He used to come to me with anything interesting that he found because he thought I was interesting. You may be quite right. Remember, being blind you get insulated against trying to be too in-full. I always joke with bands I do a whole album with that by the time we've finished mixing the album, by then I actually know the names of two or three songs. I just refer to them by a phrase or something. So it's quite possible, nay probable, that it was just on a tape which said 'Raincoats' on it.

They'd had one indie single out at that point, which was recorded with live musicians. Geoff Travis would certainly have spotted that.

He definitely would have effected the meeting.

What were they like to work with?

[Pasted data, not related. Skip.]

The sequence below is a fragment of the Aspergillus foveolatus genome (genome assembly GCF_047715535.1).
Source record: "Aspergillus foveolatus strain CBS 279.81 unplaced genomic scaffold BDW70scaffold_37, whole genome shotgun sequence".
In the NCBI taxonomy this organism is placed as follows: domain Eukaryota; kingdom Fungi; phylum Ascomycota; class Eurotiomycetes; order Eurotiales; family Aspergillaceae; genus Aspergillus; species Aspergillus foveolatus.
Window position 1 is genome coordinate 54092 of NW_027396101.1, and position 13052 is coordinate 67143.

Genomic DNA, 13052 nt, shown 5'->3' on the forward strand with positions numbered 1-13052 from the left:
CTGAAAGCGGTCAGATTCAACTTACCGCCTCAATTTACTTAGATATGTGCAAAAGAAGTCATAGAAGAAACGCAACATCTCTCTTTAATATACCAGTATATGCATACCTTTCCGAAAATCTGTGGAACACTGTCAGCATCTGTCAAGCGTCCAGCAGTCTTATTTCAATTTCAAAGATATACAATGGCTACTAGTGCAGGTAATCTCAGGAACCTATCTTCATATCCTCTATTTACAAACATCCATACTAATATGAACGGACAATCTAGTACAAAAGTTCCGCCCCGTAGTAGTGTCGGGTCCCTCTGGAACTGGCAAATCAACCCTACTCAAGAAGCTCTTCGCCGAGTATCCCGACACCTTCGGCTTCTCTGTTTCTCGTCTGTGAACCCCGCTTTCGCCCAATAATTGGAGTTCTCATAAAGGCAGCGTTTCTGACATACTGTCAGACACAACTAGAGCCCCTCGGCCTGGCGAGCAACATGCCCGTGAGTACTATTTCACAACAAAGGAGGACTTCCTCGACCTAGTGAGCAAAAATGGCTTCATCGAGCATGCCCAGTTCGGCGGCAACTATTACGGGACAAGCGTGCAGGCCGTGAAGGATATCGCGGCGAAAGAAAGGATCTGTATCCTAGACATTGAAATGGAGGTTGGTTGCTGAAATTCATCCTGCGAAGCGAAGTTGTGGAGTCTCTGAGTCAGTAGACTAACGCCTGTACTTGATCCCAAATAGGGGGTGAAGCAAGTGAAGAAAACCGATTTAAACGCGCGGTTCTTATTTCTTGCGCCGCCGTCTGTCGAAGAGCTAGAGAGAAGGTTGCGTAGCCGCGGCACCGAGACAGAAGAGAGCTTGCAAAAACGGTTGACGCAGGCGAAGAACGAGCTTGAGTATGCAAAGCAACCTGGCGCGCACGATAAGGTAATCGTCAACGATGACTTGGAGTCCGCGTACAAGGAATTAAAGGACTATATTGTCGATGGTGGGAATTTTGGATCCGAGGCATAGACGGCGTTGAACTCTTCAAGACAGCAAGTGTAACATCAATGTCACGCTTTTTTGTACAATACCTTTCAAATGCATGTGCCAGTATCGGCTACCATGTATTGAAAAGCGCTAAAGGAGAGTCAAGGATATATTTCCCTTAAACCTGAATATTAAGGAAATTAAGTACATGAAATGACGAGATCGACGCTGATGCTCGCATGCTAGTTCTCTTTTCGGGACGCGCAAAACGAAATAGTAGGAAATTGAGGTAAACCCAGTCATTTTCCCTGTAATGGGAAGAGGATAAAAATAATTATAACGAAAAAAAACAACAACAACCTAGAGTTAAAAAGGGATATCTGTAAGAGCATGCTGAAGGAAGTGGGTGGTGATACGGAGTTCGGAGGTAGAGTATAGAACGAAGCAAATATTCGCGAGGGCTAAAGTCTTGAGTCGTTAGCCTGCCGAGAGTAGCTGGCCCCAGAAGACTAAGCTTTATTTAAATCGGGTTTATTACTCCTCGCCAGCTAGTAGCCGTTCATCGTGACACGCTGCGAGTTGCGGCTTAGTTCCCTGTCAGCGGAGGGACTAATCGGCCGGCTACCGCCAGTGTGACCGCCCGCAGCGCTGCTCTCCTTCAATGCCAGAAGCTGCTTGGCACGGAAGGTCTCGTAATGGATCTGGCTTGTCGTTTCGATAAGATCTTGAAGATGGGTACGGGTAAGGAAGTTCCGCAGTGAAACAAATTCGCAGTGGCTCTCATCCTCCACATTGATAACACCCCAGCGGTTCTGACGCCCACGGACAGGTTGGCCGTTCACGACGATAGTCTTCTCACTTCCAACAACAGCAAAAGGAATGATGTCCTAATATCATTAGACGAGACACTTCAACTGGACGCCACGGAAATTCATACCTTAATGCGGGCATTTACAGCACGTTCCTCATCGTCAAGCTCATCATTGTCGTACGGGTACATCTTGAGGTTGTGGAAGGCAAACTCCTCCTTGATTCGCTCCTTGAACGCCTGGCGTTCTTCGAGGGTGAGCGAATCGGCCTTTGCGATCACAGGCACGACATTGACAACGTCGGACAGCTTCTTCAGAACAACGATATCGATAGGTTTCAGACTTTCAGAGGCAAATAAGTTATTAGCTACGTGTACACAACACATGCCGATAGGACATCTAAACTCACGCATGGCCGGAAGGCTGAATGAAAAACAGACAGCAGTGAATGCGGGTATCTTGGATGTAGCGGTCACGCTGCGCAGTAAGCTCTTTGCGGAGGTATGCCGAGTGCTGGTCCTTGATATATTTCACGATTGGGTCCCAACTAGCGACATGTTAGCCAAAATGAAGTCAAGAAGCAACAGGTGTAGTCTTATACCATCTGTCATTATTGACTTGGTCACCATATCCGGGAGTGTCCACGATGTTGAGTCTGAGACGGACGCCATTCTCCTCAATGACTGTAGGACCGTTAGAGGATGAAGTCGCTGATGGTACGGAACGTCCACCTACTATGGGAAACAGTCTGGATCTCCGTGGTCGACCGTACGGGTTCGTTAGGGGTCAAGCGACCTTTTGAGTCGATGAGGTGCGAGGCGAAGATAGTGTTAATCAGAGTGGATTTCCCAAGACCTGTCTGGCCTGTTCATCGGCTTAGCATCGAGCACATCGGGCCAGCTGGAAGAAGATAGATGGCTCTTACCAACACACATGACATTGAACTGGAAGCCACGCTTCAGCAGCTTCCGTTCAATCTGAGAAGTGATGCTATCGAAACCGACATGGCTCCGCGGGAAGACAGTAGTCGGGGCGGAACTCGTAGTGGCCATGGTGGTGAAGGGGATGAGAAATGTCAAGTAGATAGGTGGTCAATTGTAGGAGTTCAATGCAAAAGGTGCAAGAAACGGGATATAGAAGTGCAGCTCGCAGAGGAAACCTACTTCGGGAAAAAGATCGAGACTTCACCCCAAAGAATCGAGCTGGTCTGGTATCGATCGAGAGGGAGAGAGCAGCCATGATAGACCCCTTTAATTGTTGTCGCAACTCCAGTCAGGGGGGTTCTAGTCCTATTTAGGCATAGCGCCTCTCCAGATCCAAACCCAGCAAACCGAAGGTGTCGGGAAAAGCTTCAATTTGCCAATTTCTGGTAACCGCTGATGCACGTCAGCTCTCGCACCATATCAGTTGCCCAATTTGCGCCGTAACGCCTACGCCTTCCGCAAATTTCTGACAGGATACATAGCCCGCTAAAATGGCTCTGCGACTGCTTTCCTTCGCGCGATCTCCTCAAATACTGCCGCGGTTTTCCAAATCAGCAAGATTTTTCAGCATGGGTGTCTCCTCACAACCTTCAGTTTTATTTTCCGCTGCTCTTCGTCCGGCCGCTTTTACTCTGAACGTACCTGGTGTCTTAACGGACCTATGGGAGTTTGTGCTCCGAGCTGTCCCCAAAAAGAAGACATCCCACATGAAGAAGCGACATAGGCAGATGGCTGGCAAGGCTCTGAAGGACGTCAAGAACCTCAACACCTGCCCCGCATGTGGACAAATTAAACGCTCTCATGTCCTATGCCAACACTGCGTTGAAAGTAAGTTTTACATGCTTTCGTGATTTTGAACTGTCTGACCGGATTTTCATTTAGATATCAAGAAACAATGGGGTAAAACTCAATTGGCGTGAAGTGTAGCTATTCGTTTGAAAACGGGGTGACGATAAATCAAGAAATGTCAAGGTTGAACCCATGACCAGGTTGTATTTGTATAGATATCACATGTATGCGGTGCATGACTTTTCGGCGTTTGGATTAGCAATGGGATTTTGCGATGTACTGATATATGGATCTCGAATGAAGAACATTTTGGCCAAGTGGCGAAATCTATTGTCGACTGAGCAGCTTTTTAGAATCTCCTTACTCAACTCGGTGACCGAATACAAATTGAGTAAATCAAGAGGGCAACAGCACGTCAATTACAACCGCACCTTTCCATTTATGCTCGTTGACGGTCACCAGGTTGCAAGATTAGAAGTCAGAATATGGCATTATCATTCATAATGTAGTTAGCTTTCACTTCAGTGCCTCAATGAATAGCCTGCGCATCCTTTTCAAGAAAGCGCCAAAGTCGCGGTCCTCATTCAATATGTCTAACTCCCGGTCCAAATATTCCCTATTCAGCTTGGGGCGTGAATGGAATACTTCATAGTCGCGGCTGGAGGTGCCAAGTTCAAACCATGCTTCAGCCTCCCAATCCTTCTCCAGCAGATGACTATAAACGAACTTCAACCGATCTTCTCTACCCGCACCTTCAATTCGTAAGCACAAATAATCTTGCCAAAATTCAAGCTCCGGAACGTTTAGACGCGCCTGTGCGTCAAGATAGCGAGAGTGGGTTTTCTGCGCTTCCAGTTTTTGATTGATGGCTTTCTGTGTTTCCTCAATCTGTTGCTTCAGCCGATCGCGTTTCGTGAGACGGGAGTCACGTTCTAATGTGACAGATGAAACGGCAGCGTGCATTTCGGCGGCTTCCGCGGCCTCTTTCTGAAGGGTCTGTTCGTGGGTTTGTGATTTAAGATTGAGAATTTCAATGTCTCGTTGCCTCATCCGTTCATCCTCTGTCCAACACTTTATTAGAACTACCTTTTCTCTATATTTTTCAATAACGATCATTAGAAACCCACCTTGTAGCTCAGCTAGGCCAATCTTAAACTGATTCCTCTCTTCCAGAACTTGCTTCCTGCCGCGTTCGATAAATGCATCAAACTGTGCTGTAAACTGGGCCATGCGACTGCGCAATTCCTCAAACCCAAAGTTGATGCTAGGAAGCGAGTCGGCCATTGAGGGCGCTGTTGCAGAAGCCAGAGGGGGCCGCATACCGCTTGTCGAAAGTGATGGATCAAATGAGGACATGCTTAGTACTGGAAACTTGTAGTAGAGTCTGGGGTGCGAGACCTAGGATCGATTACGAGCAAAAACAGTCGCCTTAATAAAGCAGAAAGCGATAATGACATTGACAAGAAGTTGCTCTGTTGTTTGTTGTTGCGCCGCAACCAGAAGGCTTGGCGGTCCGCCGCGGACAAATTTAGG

The thing that I remember about Rose was her sort of twitchy-witchy vibe, her black shawly, white-faced, dark, very... what would you call it? UNDERGROUND in a way, very alternative but very serious, very deep thinker. Old but young. Very young, but very old in a witchy way. I don't mean that in a bad way, but kind of sussed. Jill was very ingenuous and very nice. Being the harmonist and everything, she was very applied. Rose was the pure essence of it, and I thought Jill was necessary for the application of it into some sort of format. I'm not sure that Rose could have done it on her own.